Psychologist receives prestigious Steacie Fellowship
A Queen’s expert on visual perception is one of six outstanding Canadian university researchers to receive a 2007 E.W.R. Steacie Memorial Fellowship from the Natural Sciences and Engineering Research Council (NSERC).
Psychology Professor Nikolaus Troje is considered the world’s foremost authority on analyzing how humans and animals perceive and process biological motion – the movement of others. He is the first psychologist ever to receive a Steacie Fellowship: one of Canada’s premier science and engineering research awards.
“This is a particularly notable honour,” says Vice-Principal (Research) Kerry Rowe. "With only six Fellowships awarded annually to researchers from across Canada, it is a very prestigious program. The fact that Professor Troje is the first researcher from a psychology department to be awarded a Steacie makes it even more special. We wish him continued success in his exciting research initiatives.”
Along with other recipients from the University of Alberta, U of T and Dalhousie, Dr. Troje will receive funding enabling him to pursue his research full-time. “Our NSERC Steacie winners have demonstrated a high degree of creativity and innovation in their research, and their work is already having a real impact in their fields,” says NSERC president Suzanne Fortier. “These fellowships will allow them to devote their full time and attention to their work, in effect turbo-charging their research while freeing them from their other duties.”
Internationally recognized for his contributions to vision research and cognitive neuroscience, Dr. Troje uses “motion capture” technology in creative ways, helping develop the analytical tools needed to make sense of the data. His research web site, which runs on-line experiments, attracts 10,000 visitors per day.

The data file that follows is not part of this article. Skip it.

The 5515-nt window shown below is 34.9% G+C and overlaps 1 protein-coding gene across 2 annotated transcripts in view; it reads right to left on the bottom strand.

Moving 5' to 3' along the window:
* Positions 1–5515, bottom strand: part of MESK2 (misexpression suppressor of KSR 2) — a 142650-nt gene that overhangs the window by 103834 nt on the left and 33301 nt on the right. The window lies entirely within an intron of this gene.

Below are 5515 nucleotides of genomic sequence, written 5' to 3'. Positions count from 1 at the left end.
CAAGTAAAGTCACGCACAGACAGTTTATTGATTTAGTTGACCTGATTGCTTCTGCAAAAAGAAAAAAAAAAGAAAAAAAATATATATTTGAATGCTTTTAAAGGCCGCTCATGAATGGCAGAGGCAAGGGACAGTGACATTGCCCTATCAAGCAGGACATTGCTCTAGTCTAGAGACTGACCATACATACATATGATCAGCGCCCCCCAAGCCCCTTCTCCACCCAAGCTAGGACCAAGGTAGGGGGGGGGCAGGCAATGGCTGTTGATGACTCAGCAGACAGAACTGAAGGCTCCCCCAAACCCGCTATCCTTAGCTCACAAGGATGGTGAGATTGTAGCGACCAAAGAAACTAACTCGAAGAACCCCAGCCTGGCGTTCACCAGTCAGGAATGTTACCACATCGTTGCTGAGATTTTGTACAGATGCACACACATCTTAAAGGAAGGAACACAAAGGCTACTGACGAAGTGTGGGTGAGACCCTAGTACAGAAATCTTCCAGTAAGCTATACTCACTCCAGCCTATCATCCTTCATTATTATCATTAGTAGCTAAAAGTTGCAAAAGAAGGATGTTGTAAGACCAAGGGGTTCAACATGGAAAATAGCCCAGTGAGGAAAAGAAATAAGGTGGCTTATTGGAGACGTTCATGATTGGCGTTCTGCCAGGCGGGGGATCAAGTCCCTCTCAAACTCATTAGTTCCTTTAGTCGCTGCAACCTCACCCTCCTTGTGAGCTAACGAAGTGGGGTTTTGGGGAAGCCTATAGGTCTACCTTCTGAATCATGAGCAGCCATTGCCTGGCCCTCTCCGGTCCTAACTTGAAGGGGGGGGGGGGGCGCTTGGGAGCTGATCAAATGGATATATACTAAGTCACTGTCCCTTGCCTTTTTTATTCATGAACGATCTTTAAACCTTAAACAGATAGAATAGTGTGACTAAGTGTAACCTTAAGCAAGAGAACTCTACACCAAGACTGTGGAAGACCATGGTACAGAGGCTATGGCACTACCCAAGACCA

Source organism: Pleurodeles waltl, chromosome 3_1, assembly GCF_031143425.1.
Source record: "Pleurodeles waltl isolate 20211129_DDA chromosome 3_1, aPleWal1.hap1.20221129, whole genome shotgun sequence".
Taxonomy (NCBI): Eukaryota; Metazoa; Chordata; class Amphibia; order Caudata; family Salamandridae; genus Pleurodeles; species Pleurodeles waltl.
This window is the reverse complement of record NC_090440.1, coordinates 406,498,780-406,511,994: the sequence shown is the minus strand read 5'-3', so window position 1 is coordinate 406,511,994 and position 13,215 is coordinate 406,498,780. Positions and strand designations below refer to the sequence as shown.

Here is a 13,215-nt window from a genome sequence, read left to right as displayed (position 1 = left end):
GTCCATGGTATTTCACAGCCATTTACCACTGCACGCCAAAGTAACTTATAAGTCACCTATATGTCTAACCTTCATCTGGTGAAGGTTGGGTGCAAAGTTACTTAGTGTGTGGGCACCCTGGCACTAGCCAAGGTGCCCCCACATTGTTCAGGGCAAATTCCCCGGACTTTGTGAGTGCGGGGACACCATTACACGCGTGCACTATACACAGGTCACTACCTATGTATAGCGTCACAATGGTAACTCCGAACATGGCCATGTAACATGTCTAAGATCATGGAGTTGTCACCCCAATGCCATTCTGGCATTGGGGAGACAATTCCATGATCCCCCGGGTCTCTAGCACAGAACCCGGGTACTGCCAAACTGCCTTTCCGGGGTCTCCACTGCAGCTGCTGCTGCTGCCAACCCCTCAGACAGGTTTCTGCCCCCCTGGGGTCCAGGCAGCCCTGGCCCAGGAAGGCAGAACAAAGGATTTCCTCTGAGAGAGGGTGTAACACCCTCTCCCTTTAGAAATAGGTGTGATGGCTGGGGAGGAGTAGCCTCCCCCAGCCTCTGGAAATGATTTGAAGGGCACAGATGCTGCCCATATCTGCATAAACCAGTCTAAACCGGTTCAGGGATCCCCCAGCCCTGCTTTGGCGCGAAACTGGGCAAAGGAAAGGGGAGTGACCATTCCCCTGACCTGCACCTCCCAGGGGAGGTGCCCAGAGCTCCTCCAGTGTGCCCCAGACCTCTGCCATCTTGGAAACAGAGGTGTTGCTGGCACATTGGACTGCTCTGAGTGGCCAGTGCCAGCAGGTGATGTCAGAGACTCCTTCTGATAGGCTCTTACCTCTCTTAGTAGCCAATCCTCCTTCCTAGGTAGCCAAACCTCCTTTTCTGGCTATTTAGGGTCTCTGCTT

Part of Dr. Troje’s work during his Steacie Fellowship will involve studying the more innate aspects of motion detection in infants. Scientists already know that newborn chicks, for example, are hardwired to “imprint” on another creature, but that characteristic is guided by innate preferences based on very simple cues. Such impulses may also be present in humans.
Dr. Troje will also explore the implications of his research for those whose ability to process information from biological motion is impaired, such as people with autism. “They suffer from a lack of social abilities that probably goes back to basic sensory impairments in the area of biological motion perception,” he says. “Our goal is to clearly identify what these building blocks of biological motion perception are.”
By doing this, Dr. Troje hopes to develop tests that can distinguish between the various mechanisms, and find ways to treat individual problems.
NSERC is a federal agency whose role is to make investments in people, discovery and innovation. Over the last 10 years, NSERC has invested $6 billion basic research, university-industry projects, and the training of Canada’s next generation of scientists and engineers.
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